Monday, March 5, 2018

The best law review article on California's housing crisis too few people are reading

If you want to read just one article that will explain to you the most significant problem for building housing in California, it should be Jennifer Hernandez's article, "California Environmental Quality Act Lawsuits and California's Housing Crisis," which was published in the Winter, 2018 edition of the Hastings Environmental Law Journal.  Hernandez is among a handful of leading CEQA lawyers in the state.  Her empirical article reviews all CEQA lawsuits in the State and offers a compelling conclusion:

[I]n recent years most CEQA lawsuits filed in California seek to block infill housing and transit-oriented land use plans, as well as public service and infrastructure projects in existing California communities. Most of the challenged projects are precisely the types of projects and plans that today’s environmental and climate policies seek to promote.  The most frequent targets of CEQA lawsuits typically are required to undergo a rigorous environmental analysis and public review process that takes 18 to 36 months or longer. This process involves an Environmental Impact Report and at least three rounds of public notice and comment before being eligible for approval by public votes of elected officials. Projects without the ample economic resources required to pay all costs (including technical and legal experts) are never eligible for an approval, and thus cannot be sued under CEQA. Even the types of infill projects most commonly sued under CEQA that are not ultimately sued must undergo three rounds of costly administrative proceedings: (1) local agency staff, (2) appointed planning commissions, and (3) elected city councils or boards of supervisors; planning commission and elected council or board approvals require majority votes from officials who are themselves elected and appointed based on majority votes from elections.

In other words, while CEQA remains an important and vital environmental tool, it has also become a tool abused to make urban housing projects--the kind needed to address the housing crisis--expensive and time-consuming to entitle even when no lawsuit is filed.  Several important charts from Hernandez's article are reproduced below, and tell a remarkable story.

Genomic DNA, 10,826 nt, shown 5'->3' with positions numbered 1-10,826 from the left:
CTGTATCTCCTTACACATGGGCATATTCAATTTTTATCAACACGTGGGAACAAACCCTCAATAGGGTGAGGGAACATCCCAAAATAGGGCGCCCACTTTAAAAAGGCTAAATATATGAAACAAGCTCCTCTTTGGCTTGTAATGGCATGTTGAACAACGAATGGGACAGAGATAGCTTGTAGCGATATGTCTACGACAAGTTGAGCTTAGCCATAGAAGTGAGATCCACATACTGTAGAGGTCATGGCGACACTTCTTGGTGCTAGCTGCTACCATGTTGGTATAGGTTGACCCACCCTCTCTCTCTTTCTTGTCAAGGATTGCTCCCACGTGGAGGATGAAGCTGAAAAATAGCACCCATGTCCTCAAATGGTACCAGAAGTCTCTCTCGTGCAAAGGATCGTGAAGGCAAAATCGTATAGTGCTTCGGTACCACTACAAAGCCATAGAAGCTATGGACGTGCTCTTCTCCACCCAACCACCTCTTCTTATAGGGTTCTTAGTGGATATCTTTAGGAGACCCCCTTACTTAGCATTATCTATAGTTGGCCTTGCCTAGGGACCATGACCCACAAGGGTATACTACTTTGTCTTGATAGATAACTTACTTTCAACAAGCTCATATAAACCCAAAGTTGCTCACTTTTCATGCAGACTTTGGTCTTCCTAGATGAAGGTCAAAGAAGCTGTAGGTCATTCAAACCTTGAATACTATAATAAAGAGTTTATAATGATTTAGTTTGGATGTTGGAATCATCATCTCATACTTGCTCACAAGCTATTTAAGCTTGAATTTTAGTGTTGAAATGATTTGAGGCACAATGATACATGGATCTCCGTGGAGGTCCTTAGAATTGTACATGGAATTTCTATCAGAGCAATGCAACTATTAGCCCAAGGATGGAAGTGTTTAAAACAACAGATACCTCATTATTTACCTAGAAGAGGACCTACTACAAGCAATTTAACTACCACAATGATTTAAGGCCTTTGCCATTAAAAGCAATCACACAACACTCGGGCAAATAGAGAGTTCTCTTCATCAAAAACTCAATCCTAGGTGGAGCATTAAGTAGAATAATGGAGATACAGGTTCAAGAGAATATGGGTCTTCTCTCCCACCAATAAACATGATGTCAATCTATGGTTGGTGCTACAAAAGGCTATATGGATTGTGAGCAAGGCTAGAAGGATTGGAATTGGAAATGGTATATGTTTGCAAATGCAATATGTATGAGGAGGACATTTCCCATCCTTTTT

Most CEQA lawsuits are aimed at infill projects.

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 The greatest target of CEQA lawsuits are not typically environmental in nature; rather, they attack multi-family and condo projects.

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In LA, which is the region that has California's highest percentage of CEQA lawsuits, a staggering 70% of CEQA lawsuits target TOD / high density housing.

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CEQA lawsuits also have a racial and class component to them, as well.

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All in all, if you want to understand the housing affordability crisis in California, you should drop everything and read Hernandez's article now.  As a former California land use and environmental lawyer myself, I can saw that Hernandez's article is the only thing I've read about the housing crisis in the Golden State that makes sense.  It provides a way to address key structural problems without doing harm to much of the innovative land use regulation that makes the state a place where people want to live. 

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